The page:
Nine is expected to raise up to $700 million of debt after a restructure.

Nine still the one in debt. Photo: Gabriele Charlotte

AS THE final details are worked out on the scheme that will save Nine Entertainment from collapse, the only certainty is that Nine will be loaded up with debt after all, but it does not mean the media group's chief executive, David Gyngell, will be left without any financial firepower.

Nine is expected to emerge with $500 million to $700 million of debt - down from $3.2 billion - but much of this is expected to be fresh loans raised after the restructure.

The new loans are expected to provide some capital back to lenders, which are converting their debt to equity in Nine, but it could also be retained to give the network some much-needed working capital.

Nine executives were not available for comment yesterday.

According to sources close to the negotiations, the push by Nine's original senior lenders to have their loans rolled over - rather than converted to an equity stake - has come to nought.

It is believed that this was behind the exit last week of the largest member of their group, Rabobank, which sold its Nine debt on market at a discount. This weakens the hand of the remaining original lenders, which comprise less than 10 per cent of the senior debt by value.

Current plans are expected to see all of the senior lenders treated equally and receive an equal proportion of equity and debt as part of the capital restructure.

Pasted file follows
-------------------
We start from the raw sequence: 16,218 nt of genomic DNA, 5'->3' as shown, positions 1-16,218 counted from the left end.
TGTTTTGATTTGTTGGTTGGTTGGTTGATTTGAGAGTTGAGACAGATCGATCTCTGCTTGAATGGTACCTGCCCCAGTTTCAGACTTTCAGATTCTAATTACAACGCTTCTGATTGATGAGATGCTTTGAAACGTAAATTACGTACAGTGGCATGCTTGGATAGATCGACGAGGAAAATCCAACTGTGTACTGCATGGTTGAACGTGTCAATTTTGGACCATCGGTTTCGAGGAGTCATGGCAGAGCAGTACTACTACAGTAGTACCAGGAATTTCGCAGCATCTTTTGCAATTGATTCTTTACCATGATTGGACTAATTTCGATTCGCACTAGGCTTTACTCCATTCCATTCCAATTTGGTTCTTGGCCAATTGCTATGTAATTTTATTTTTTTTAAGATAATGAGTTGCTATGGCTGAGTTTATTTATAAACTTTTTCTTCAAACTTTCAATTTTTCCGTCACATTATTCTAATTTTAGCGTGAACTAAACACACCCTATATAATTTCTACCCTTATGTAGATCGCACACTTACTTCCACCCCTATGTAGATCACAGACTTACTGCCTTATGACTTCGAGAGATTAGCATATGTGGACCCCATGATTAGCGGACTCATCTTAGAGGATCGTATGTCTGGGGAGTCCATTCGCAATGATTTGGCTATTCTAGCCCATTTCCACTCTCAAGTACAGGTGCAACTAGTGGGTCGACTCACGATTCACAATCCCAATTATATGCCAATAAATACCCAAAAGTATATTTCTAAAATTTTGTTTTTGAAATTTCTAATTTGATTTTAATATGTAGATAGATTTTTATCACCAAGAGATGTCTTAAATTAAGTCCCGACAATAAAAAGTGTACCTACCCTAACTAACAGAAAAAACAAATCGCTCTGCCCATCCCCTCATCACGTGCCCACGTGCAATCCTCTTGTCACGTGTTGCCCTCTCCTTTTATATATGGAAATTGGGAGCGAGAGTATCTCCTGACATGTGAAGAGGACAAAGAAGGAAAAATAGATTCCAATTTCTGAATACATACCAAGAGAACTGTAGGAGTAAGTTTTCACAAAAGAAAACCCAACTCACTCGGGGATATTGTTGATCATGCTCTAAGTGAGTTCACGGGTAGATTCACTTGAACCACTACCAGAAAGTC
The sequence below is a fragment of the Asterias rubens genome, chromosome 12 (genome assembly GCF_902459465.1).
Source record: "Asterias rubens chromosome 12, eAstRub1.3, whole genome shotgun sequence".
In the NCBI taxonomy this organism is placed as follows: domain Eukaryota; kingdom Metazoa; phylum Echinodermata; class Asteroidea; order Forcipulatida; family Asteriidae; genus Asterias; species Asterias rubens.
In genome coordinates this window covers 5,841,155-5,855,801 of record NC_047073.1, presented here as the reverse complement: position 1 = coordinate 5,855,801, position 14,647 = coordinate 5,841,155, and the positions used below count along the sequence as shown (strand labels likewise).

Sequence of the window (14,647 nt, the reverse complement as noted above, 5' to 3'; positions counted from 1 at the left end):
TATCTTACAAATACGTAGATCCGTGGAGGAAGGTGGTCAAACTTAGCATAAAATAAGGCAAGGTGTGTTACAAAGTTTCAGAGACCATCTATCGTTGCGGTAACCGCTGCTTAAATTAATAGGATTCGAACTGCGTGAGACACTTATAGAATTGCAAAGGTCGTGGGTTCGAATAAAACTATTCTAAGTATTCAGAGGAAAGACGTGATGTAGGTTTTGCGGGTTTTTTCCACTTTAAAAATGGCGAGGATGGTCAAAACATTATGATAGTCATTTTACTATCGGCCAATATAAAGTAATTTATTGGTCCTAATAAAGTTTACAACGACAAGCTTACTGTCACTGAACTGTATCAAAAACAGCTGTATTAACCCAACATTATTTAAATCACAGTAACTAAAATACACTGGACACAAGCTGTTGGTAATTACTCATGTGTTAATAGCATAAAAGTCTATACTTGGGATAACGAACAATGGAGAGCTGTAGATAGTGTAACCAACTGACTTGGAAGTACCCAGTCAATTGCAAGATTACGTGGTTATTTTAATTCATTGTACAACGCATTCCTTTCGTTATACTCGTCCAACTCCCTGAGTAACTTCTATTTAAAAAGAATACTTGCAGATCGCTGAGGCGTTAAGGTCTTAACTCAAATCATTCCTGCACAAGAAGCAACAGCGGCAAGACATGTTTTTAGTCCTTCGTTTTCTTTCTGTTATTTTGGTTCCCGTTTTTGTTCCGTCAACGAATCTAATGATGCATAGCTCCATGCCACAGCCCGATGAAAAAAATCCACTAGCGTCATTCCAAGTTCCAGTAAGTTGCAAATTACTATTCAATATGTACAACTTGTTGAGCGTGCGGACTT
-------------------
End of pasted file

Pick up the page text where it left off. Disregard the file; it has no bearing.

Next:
There is a very pragmatic reason for this, according to sources. If a restructure is to be enacted before billions of dollars of loans fall due in February, further haggling is not an option.

Details of the agreement need to be nutted out by next week so documentation and approvals for the scheme of arrangement will hit the courts before they go into summer recess next month.

Both classes of lenders have agreed to a deal that will shrink the $3.2 billion debt that threatened to sink the media group and take ownership of Nine instead.

Senior lenders will end up with a 95.5 per cent stake in Nine and the Goldman Sachs-led mezzanine lenders, who faced losing the $1 billion they had invested in second-ranked debt, will receive 4.5 per cent valued at about $100 million.

Goldman Sachs' support was needed because the deed of company arrangement that will bring the debt-for-equity swap into effect needs the separate approval of all classes of stakeholders.

This includes Nine's current owner, CVC, which stands to receive a sliver of equity from Goldman Sachs but will lose most of the $2 billion it invested.

Effective control of the company will fall to US firms, hedge funds Oaktree Capital and Apollo Global Management, which own most of the $2.2 billion of senior debt.

Nine said full details of the restructure would be contained in the scheme booklets, which are expected to be lodged with the Australian Securities and Investments Commission this month.